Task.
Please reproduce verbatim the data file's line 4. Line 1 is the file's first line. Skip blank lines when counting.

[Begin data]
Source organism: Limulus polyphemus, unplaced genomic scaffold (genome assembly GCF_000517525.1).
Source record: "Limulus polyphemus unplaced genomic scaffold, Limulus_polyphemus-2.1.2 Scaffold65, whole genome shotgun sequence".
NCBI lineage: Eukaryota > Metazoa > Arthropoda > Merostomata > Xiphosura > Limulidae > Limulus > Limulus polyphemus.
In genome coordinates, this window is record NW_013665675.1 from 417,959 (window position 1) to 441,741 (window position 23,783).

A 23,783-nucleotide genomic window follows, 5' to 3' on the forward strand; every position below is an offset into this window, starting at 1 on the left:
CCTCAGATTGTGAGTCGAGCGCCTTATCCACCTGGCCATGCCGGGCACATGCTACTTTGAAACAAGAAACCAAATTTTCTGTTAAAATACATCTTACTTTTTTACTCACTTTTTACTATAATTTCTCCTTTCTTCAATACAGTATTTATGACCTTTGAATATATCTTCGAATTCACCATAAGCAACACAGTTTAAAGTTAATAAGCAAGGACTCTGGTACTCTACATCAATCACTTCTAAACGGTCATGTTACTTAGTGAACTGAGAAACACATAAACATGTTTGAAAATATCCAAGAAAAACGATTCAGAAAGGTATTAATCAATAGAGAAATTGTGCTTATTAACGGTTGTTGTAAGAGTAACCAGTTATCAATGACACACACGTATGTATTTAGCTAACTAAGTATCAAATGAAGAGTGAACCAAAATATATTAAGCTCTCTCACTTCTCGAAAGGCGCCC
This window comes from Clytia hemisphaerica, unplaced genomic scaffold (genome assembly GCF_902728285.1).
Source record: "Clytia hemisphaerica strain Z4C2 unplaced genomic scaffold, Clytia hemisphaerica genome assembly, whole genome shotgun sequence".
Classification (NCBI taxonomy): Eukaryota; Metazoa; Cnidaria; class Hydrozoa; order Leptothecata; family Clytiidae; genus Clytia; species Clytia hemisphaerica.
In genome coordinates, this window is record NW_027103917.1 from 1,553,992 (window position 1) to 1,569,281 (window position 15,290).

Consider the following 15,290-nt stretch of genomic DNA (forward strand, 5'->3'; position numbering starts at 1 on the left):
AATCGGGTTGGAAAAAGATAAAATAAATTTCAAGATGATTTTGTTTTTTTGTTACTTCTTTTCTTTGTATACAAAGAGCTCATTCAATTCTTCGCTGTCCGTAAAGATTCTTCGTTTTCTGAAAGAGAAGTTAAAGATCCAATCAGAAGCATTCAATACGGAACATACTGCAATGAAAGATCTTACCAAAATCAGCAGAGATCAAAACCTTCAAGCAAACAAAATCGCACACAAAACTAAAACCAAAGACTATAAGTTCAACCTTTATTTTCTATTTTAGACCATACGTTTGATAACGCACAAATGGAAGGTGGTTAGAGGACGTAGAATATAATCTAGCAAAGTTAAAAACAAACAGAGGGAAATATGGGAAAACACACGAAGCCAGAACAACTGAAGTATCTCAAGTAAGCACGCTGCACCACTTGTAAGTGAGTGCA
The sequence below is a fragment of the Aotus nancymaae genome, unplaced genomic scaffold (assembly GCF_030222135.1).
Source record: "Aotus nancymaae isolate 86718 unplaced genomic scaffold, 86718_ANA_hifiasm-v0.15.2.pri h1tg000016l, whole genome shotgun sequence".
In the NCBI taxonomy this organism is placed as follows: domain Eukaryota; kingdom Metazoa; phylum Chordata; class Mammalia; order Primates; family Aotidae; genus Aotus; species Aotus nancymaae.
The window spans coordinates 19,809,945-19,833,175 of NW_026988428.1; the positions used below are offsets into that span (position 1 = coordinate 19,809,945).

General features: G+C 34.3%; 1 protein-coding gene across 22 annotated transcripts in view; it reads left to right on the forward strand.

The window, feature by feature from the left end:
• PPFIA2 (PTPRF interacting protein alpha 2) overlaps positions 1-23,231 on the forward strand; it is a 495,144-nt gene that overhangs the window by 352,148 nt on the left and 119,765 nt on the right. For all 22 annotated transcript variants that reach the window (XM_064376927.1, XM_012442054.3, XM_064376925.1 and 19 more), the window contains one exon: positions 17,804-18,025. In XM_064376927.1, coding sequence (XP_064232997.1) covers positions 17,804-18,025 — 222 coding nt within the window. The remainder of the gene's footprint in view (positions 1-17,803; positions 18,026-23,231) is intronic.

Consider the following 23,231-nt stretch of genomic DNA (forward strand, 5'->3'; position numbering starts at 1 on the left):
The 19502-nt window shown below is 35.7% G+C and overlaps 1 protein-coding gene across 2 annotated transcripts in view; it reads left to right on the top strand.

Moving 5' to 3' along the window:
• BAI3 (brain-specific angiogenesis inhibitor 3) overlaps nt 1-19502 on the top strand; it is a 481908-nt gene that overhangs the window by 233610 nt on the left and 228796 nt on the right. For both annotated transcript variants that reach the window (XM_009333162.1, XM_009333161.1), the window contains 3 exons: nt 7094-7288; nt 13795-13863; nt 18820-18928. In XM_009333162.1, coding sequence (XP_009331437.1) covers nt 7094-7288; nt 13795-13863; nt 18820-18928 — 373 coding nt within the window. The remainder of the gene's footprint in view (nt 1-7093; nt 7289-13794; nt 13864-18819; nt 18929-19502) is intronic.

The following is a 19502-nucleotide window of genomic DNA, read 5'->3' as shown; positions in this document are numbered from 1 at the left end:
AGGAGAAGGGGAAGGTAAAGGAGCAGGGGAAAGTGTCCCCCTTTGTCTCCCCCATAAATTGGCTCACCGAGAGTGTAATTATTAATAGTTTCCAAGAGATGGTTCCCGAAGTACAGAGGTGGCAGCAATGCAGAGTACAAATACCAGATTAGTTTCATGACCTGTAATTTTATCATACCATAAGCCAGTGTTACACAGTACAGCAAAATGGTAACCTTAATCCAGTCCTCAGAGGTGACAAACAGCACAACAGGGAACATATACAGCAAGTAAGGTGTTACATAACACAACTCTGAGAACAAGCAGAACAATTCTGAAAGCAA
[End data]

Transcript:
In genome coordinates, this window is record NW_013665675.1 from 417,959 (window position 1) to 441,741 (window position 23,783).